The program reaches more than 340 million people in 32 countries annually, with more than 3.45 billion treatments since 1987. The Mectizan Donation Program is the longest-running, disease-specific drug donation program and public/private partnership of its kind, and is widely regarded as one of the most successful public/private health collaborations in the world. The donation of MECTIZAN and the public-private partnership that resulted influenced other drug donation programs, leading to the development of a new sector of global health to address “neglected tropical diseases” (NTDs). A community-directed treatment strategy used to distribute MECTIZAN (called “Community Directed Treatment with Ivermectin (CTDI)” ) was developed during the first decade of the Program, which strengthens primary health care by training community-directed distributors (CDDs), and by enabling other health services to be provided in the rural communities where river blindness and LF are found.

While much has been achieved in the treatment and progress toward elimination of onchocerciasis, a number of additional challenges remain that MSD and partners are actively addressing.

*MSD is known as Merck & Co., Inc. in the United States & Canada

Quote
Looking back on the last 30 years of the Mectizan Donation Program, I am proud of what we’ve accomplished together because it means that we have saved and improved the lives of millions of people living where the diseases are endemic.
Kenneth C. Frazier
Chairman and Chief Executive Officer, MSD
Results and milestones

An estimated 40,000 cases of blindness are prevented by the MECTIZAN Donation Program annually. In addition, the donation of MECTIZAN led to the development of CDTI (community-directed treatment with ivermectin) programs, through which trained community volunteers distribute medicines, a critical element in effective mass-treatment programs in remote areas that often lack trained healthcare workers.

In Latin America, WHO has verified that river blindness has been eliminated in Colombia, Ecuador, Guatemala and Mexico. In Africa, national onchocerciasis elimination committees (NOECs) have been established in 21 of the 29 endemic countries. Under the guidance of the NOECs, MECTIZAN treatment has stopped many areas and more than 11.5 million people no longer need treatment for onchocerciasis in these areas.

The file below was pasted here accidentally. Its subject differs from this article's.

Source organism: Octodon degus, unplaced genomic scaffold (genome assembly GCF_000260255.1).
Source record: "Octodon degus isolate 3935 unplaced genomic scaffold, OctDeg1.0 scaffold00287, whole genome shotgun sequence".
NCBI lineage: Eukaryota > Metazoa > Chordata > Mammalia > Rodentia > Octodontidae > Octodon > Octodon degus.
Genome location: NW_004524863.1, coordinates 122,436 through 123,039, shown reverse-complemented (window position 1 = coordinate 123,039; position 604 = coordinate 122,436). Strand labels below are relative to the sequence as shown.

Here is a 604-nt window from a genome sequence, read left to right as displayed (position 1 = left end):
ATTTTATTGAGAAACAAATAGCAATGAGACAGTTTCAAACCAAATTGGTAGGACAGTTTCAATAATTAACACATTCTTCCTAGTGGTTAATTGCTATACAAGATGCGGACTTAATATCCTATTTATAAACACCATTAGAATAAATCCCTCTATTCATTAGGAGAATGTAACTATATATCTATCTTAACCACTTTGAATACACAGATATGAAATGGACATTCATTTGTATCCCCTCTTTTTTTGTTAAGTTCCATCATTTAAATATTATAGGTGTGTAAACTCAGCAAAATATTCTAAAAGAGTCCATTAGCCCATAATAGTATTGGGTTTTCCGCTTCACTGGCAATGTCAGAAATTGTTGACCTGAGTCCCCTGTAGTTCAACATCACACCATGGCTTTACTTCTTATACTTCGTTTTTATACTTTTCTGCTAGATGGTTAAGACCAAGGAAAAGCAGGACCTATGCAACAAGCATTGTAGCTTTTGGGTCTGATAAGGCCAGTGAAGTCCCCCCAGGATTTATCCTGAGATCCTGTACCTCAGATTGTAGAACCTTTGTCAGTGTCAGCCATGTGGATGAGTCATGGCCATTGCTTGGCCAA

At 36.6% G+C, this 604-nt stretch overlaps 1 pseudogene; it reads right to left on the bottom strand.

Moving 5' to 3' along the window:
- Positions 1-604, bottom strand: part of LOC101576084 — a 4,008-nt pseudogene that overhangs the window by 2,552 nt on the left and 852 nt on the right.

For LF, Togo in 2017, Yemen in 2019, and Malawi in 2020 received validation from WHO that the disease had been eliminated as a public health problem. In addition, more than 114 million people in sub-national regions of 12 other countries no longer need MECTIZAN treatment for LF, as the transmission of the disease has been interrupted.

In 2019 alone, 344 million treatments were approved and shipped to endemic countries for the elimination of river blindness and LF.

Geographic Reach
  • Global Commitment
  • Africa
  • Americas
  • Eastern Mediterranean
  • South-East Asia
  • Western Pacific
Disease Area
  • Infectious and Parasitic Disease
See Disease Areas
Target Population
  • Children
  • Men
  • Women
  • Elderly
  • Marginalized/indigenous people
SGDs the partnership contributes to
SDG 3: Good health and well-being
  1. 3.2: Reduce under-5 mortality 
  2. 3.3: Communicable diseases and NTDs
  3. 3.8: Achieve universal health coverage
SDG 5: Gender equality
SDG 10: Reduced inequalities
SDG 17: Partnerships for the goals 
Partner organizations
Local NGOs

Interchurch Medical Assistance (IMA)

Helen Keller International

Organisation pour la Prevention de la Cecite

Pharma (non-IFPMA member)

Eisia Inc.

Intergovernmental Organizations and Multilaterals

UNICEF

World Bank

World Health Organization (WHO)

Pan American Health Organization (PAHO)

Global NGOs

Carter Center

Christian Blind Mission International (CBMI)

Light for the World

Lions Club International

Sightsavers International

Task Force for Global Health

United Front Against River Blindness

Global Alliance to Eliminate Lymphatic Filariasis (GAELF)